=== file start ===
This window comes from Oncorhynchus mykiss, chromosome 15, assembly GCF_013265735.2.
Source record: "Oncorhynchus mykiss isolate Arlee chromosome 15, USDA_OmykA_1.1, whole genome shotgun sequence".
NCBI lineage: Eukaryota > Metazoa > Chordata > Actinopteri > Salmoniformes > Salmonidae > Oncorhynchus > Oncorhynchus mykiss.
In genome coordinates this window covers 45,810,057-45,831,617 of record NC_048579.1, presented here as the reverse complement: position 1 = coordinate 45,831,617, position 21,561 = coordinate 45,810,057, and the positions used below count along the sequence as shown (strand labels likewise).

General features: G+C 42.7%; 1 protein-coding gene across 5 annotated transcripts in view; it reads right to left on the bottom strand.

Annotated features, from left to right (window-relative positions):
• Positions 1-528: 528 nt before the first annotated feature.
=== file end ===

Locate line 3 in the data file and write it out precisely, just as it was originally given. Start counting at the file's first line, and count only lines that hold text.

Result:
NCBI lineage: Eukaryota > Metazoa > Chordata > Actinopteri > Salmoniformes > Salmonidae > Oncorhynchus > Oncorhynchus mykiss.